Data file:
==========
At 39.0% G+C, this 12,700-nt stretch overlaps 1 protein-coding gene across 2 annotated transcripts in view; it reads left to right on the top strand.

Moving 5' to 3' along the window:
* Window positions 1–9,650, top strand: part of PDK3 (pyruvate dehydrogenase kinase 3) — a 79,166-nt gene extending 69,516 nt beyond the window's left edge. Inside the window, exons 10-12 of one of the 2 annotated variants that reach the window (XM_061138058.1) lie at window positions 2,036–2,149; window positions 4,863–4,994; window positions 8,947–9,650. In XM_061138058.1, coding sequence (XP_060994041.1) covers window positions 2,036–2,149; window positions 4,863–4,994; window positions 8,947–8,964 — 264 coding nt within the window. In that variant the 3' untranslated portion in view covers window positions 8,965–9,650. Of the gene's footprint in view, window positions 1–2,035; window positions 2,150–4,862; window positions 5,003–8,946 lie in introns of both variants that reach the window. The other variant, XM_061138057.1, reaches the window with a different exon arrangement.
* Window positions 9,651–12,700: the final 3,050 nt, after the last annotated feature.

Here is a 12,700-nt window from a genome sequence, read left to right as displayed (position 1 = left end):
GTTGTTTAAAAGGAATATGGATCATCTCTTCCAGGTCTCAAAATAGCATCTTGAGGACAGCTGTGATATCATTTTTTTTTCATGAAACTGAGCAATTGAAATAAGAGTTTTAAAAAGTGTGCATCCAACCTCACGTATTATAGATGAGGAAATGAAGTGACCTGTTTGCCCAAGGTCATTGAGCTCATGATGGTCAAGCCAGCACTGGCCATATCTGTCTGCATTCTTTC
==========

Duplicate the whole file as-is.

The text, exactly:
At 39.0% G+C, this 12,700-nt stretch overlaps 1 protein-coding gene across 2 annotated transcripts in view; it reads left to right on the top strand.

Moving 5' to 3' along the window:
* Window positions 1–9,650, top strand: part of PDK3 (pyruvate dehydrogenase kinase 3) — a 79,166-nt gene extending 69,516 nt beyond the window's left edge. Inside the window, exons 10-12 of one of the 2 annotated variants that reach the window (XM_061138058.1) lie at window positions 2,036–2,149; window positions 4,863–4,994; window positions 8,947–9,650. In XM_061138058.1, coding sequence (XP_060994041.1) covers window positions 2,036–2,149; window positions 4,863–4,994; window positions 8,947–8,964 — 264 coding nt within the window. In that variant the 3' untranslated portion in view covers window positions 8,965–9,650. Of the gene's footprint in view, window positions 1–2,035; window positions 2,150–4,862; window positions 5,003–8,946 lie in introns of both variants that reach the window. The other variant, XM_061138057.1, reaches the window with a different exon arrangement.
* Window positions 9,651–12,700: the final 3,050 nt, after the last annotated feature.

Here is a 12,700-nt window from a genome sequence, read left to right as displayed (position 1 = left end):
GTTGTTTAAAAGGAATATGGATCATCTCTTCCAGGTCTCAAAATAGCATCTTGAGGACAGCTGTGATATCATTTTTTTTTCATGAAACTGAGCAATTGAAATAAGAGTTTTAAAAAGTGTGCATCCAACCTCACGTATTATAGATGAGGAAATGAAGTGACCTGTTTGCCCAAGGTCATTGAGCTCATGATGGTCAAGCCAGCACTGGCCATATCTGTCTGCATTCTTTC